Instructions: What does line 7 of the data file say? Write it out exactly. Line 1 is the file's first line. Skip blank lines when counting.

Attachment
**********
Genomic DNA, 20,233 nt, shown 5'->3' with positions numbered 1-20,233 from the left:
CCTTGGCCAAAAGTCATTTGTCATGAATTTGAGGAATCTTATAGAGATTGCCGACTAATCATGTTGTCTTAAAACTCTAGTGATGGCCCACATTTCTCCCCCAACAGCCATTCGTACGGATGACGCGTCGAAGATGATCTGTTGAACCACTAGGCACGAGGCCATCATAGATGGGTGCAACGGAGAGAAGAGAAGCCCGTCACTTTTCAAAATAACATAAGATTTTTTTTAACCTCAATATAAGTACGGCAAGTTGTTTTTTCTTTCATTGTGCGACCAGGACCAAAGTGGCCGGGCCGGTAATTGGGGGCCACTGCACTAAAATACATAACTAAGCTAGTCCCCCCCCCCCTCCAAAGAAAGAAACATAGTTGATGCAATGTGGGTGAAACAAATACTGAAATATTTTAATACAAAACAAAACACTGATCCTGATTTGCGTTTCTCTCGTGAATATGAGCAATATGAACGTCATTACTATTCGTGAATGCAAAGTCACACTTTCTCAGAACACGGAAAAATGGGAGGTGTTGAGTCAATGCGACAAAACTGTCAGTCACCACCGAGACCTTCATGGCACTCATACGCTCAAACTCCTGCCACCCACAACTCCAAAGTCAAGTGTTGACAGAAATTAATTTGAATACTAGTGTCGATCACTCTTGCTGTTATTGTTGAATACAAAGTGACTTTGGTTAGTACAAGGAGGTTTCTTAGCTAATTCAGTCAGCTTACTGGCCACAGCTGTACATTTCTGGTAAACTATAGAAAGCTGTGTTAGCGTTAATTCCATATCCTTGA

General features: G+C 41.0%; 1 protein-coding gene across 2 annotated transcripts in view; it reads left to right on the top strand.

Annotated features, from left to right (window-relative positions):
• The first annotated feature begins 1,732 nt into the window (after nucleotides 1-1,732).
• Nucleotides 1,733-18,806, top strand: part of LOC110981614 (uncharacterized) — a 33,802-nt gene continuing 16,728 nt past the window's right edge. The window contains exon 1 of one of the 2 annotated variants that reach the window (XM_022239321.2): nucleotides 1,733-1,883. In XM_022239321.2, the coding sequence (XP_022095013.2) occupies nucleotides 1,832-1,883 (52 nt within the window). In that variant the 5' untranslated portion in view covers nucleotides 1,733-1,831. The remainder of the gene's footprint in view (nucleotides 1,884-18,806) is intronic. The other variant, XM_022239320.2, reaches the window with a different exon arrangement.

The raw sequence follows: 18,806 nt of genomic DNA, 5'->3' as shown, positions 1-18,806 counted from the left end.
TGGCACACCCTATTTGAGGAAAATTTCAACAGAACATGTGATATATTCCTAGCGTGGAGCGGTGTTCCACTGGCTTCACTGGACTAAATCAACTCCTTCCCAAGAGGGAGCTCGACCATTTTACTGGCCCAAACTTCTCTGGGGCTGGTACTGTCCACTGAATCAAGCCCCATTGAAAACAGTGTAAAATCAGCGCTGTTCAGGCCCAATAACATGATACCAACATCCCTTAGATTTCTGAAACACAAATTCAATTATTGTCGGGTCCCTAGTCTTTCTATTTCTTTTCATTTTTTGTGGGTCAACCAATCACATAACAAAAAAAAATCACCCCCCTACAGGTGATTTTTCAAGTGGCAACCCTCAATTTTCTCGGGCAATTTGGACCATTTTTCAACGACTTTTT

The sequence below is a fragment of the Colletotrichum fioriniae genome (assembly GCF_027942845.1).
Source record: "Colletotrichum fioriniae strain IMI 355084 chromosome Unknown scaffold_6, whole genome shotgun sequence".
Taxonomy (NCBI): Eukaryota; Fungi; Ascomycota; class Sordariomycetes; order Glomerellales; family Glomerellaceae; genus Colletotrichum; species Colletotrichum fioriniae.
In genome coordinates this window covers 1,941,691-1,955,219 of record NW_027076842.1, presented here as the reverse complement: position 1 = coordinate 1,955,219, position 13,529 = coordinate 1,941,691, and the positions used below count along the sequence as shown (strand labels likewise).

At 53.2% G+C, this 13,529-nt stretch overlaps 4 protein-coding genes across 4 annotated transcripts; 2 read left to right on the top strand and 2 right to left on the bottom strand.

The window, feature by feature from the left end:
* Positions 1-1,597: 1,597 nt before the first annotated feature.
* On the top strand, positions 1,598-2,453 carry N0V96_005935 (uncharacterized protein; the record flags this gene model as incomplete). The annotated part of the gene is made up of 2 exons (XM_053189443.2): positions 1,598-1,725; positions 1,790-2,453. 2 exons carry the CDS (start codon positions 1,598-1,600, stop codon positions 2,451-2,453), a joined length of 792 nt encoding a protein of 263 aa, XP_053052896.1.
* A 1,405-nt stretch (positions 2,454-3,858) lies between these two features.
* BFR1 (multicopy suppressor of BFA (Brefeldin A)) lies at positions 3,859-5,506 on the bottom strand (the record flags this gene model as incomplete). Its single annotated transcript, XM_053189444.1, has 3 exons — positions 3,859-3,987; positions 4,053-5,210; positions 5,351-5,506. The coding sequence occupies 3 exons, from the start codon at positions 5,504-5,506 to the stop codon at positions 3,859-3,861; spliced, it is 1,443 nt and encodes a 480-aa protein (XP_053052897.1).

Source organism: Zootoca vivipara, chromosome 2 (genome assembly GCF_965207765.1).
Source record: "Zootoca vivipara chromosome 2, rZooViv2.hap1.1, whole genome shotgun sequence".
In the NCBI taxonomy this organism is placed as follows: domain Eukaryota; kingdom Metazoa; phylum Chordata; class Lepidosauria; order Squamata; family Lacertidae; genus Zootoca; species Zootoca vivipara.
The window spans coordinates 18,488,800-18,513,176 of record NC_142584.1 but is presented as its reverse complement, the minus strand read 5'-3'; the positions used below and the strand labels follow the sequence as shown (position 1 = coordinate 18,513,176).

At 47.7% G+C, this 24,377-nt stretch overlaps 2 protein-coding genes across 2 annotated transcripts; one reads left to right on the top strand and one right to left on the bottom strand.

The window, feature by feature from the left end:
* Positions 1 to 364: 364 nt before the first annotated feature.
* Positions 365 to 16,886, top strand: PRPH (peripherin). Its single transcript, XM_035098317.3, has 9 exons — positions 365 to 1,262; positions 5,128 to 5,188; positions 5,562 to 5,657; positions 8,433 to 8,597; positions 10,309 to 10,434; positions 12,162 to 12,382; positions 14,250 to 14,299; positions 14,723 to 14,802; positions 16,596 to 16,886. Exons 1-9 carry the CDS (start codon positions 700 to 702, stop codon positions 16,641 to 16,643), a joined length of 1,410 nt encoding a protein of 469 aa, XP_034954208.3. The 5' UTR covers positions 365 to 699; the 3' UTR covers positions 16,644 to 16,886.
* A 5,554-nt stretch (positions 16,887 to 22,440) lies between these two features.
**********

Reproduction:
The raw sequence follows: 18,806 nt of genomic DNA, 5'->3' as shown, positions 1-18,806 counted from the left end.